How to Help Non Speaking Autistic Children with Visual Schedules
In the past, I’ve talked about the importance of having routines for autistic children. The predictability and structure is beneficial to them and it may help with their existing anxiety issues. It can also help with the transition back to school or between the school year and extended school year.
But how do you go about setting up a daily routine? And how do you do this for a non-speaking autistic child?
While I would love to tell you that it’s simple, sometimes it’s not. You can try printable visual schedules created from my free printables for autistic children or you can try an app. You can use something like PECS to start with or you can create your own using your own pictures. You can also ask your support team for their advice.
I am more than happy to share a few tips with you on why visual schedules are important for non-speaking autistic children. I’m not a professional, of course, merely trying to help.
How to Use Visual Schedules to Support Non Speaking Children with Autism
Sweet B has always benefited from having a visual schedule at home and at school. Whether it was to help her get used to the classroom routine in preschool or to establish a bedtime routine at home; the visual schedule has helped.
With her being on the non-speaking side, a visual schedule has also helped her to participate in the communication process. As she’s gotten older, her ability to use PECS in the classroom and at home have improved. She’s also gotten better at understanding her schedule.
At home, for example, we have a set morning routine but we don’t use a visual schedule anymore. That’s because this part of her routine no longer requires the visual assistance.
We do, however, still use visual schedules and charts for bedtime, after school, and bathroom.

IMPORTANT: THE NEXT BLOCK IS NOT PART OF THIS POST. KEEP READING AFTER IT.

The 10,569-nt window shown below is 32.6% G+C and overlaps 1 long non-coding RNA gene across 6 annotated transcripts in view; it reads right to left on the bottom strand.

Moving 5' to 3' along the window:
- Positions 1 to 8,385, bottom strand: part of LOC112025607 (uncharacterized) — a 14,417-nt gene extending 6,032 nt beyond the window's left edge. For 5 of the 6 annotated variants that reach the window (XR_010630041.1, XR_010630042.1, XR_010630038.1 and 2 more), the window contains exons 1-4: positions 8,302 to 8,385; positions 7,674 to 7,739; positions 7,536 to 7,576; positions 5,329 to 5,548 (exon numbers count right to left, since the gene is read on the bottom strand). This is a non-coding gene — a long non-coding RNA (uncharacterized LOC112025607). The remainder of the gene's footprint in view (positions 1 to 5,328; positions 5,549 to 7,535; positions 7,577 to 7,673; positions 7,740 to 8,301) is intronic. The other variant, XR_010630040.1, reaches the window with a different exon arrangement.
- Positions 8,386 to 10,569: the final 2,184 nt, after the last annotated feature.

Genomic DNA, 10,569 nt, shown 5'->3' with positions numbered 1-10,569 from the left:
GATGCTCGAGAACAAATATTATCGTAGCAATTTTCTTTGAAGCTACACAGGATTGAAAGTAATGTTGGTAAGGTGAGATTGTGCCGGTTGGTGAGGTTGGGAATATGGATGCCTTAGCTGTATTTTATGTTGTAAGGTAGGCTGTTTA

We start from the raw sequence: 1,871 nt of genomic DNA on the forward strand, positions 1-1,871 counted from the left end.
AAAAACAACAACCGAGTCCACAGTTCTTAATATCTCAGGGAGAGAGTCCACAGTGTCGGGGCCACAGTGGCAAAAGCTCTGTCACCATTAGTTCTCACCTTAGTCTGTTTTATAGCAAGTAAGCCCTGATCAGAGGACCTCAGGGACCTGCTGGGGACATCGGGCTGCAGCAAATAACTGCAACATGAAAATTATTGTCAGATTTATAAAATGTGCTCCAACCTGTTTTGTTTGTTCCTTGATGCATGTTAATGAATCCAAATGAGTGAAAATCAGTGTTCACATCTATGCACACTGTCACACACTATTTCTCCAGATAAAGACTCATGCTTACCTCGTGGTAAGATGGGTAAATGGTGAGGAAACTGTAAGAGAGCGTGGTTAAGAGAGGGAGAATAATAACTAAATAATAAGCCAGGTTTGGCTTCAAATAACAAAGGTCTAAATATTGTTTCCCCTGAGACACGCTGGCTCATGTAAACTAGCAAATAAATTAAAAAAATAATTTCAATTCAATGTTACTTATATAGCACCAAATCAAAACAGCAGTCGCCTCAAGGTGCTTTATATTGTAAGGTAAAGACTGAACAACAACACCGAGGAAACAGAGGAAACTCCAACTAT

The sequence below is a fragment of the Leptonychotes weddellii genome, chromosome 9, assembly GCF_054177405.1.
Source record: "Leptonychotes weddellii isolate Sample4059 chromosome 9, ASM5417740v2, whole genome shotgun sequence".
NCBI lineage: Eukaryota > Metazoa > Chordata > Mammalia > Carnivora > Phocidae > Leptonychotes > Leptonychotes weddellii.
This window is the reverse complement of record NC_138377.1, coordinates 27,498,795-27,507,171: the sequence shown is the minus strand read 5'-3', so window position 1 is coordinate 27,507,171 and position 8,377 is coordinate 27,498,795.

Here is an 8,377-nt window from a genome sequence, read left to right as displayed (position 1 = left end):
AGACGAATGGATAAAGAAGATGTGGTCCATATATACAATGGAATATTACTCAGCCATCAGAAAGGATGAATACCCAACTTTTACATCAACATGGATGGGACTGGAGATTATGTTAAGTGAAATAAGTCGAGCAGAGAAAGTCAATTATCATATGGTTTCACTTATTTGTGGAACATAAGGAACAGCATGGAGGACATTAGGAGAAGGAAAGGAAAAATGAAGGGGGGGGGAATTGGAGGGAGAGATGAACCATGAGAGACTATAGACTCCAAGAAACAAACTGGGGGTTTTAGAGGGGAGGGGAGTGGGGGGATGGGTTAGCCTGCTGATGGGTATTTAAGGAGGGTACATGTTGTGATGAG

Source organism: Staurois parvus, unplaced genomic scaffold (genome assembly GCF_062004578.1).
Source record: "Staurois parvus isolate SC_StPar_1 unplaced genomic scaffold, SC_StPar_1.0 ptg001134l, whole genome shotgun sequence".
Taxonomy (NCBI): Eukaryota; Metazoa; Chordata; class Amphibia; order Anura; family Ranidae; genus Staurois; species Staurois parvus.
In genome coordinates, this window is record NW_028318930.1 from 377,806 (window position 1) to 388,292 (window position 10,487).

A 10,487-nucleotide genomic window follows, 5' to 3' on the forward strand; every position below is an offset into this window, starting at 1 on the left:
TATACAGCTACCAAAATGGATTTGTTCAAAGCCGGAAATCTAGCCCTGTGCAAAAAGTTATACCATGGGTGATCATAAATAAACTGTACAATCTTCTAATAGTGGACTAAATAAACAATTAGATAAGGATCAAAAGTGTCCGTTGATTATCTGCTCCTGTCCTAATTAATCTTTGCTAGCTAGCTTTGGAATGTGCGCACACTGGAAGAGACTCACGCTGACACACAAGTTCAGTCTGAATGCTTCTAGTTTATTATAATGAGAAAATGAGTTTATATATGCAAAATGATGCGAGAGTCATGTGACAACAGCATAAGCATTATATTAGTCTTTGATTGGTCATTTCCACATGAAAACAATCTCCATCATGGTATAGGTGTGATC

When she first made the transition into the early childhood programs, having a visual schedule helped her tremendously. She knew what was expected of her and at what time of day.
This type of structure helped her and as she got older, she was able to use her schedules less. It still helped her anticipate things and she still does use a modified visual schedule at school.
In fact, every classroom at her school uses a visual schedule- whether the children are non-verbal or verbal. This ties back into the routines helping autistic children thing.
The Daily Benefits of Visual Schedules for Non Speaking Autism
But just why are visual schedules so important for daily life?
- It eases anxiety
- It helps with structure
- It makes life more predictable
And, honestly? You are providing a nonverbal child with a form of communication. If they know what their routine and schedule are supposed to be like, they can participate in the process. They now have the means with which to choose between activities and to show the activities that they prefer.
Of course, you cannot predict or plan for everything. But, you can at least help your non verbal autistic child with some structure and routine with visual schedules.
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